Bloom: Am I Indian enough?

Processing my feelings about being Indian American


Graphic by Kripa Mayureshwar

Shivani Verma


hen I was in daycare, my teachers were scared I would never speak English. 

Whenever I’d say doodh, the Hindi word for milk, they would laugh, thinking I was saying “doo-doo” instead. But my mom never worried, assured that once I started talking, I wouldn’t stop. 

She was right. But when I did pick up English, my brain refused to hold more than one language at a time. So while one chubby toddler hand clutched English in its fist, my other hand’s fingers unfurled and let Hindi fall. 

Over the next few years, my parents tried everything from talking to me solely in Hindi at home to putting me in Hindi classes, but no matter what they did, speaking Hindi stayed stubbornly out of my grasp. 

Maybe it isn’t that big of a deal — after all, I can still understand the language when people talk to me. But as much as I hate to admit it, ever since I lost what measly grip I had on my culture, it’s been a downward slope. 

Because after the language classes ended, I was never forced to interact with Indian culture again. So I just … didn’t. I didn’t watch Bollywood movies — other than “Jab We Met” over and over — or listen to Indian music. I didn’t pick up any books on Hindu mythology, and I had no interest in traditional Indian styles. And as Indian culture started to fade from my life, so did my feelings of my Indian identity. I know I don’t “look Indian” — many people have told me they assumed I was white or biracial. When I’m out in public in Indian grocery stores and temples, I elicit curious glances, and strangers in parking lots randomly speak to me in Spanish more than they do in Hindi. But I don’t blame them for not recognizing me as who I am. When I look at myself in the mirror, I don’t see an Indian girl. So why would anyone else?

Because I know what being Indian is — it’s complaining about bharatanatyam teachers and bringing roti in metal tins to school. And I know because we’re everywhere

Indians aren’t a minority in Cupertino like they are in other parts of the world, yet instead of feeling safe and secure, I can’t help but feel ashamed of not being Indian enough for my environment. So when I came across a TikTok on someone’s Instagram story last month where a group of girls were all dressed up for a Navratri party in sequined lehengas and colorful dupattas, shame and resentment bubbled up without warning. Wow, I thought as I watched them through the screen. I’m a bad Indian.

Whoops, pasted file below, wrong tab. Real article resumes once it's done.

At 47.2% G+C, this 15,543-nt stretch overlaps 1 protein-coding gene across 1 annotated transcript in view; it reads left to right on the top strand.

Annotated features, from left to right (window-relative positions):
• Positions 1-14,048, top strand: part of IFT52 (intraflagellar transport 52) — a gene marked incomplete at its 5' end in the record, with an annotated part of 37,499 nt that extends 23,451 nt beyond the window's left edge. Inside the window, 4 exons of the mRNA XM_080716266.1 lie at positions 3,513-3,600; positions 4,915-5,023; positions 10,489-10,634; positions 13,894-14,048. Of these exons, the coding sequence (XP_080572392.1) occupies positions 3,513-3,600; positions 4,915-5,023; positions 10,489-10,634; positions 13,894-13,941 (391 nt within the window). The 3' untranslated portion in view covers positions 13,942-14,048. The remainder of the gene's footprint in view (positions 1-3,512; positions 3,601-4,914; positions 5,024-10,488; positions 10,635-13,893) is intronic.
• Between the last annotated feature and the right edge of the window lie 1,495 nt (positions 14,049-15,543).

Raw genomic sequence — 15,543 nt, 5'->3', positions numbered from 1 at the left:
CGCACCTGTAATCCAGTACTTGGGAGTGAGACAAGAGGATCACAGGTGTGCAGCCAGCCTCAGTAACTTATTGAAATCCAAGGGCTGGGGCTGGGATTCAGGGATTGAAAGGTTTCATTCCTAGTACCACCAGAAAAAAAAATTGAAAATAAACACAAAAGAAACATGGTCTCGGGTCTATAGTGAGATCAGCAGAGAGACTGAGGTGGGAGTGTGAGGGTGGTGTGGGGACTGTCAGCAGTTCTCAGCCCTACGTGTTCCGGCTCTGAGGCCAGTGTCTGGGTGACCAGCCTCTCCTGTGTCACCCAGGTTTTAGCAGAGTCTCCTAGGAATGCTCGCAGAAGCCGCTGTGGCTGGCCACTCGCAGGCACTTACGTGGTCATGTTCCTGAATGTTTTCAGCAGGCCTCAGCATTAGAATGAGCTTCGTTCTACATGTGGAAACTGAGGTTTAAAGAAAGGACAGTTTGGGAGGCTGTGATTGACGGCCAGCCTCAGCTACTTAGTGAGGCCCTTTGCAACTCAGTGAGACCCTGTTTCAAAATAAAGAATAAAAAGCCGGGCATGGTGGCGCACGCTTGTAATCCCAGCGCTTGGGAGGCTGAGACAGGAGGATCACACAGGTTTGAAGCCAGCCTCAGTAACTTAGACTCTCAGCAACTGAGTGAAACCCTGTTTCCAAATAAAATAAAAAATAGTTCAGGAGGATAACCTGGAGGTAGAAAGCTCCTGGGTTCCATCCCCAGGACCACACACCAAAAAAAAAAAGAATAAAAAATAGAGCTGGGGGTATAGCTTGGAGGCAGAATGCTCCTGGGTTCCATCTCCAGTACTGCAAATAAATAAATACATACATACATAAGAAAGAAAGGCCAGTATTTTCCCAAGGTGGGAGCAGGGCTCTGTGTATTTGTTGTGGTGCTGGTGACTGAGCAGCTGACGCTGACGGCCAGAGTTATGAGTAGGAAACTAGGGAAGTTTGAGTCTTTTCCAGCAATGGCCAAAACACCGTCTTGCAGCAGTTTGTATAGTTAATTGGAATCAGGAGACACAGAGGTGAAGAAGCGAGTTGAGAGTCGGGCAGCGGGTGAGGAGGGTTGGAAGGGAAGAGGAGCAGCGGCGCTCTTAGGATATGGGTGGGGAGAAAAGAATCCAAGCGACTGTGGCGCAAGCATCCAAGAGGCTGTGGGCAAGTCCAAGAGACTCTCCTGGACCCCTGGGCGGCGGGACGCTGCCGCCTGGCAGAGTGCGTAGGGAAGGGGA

Graphic by Shivani Verma

I told myself that maybe if I cared more about Bollywood movies or tried harder to speak Hindi, I wouldn’t feel this way now. But truthfully, it was a lot more than that. Throughout my life, these emotions had been culminating into white-hot embarrassment and guilt. It was a self-perpetuating cycle: I didn’t feel “Indian enough,” so I avoided my culture to save myself from discomfort, which made me feel even less Indian than before, leadingwhich led me to feel like I didn’t have a right to claim Indian culture as mine.

But the other day, something switched. Just as I walked into the living room where a Bollywood movie was playing, a song began — only, it wasn’t a song. It was a Sanskrit mantra that the main character was repeating as he prayed, and I caught myself mouthing the words. 

Suddenly, I was transported back to quiet mornings before elementary school, when I used to sit with my mom and say the mantras with her, not knowing what they meant but enjoying the cadence of the words on my tongue. And all at once, things I’d forgotten came back: memories of watching the Ramayana mythology over and over on my mom’s DVD player, discovering queer Indian social media influencers, and feeling that rush of fulfillment at finally seeing real representation of myself and texting long rants to my non-Indian friends about why “Jab We Met” is the best Bollywood movie of all time.

They’re little things, and yet each one holds immeasurable weight. They all reminded me that I am Indian in my own way. And maybe that way is different than others’ but it’s no less valid. All this time, by constantly telling myself that I’m not enough, I’ve been the one who’s really invalidating my identity. It may take a while longer to fully feel secure in who I am, but this is the start. I am Indian. And from now on, I’m not going to let anyone — including myself — tell me otherwise.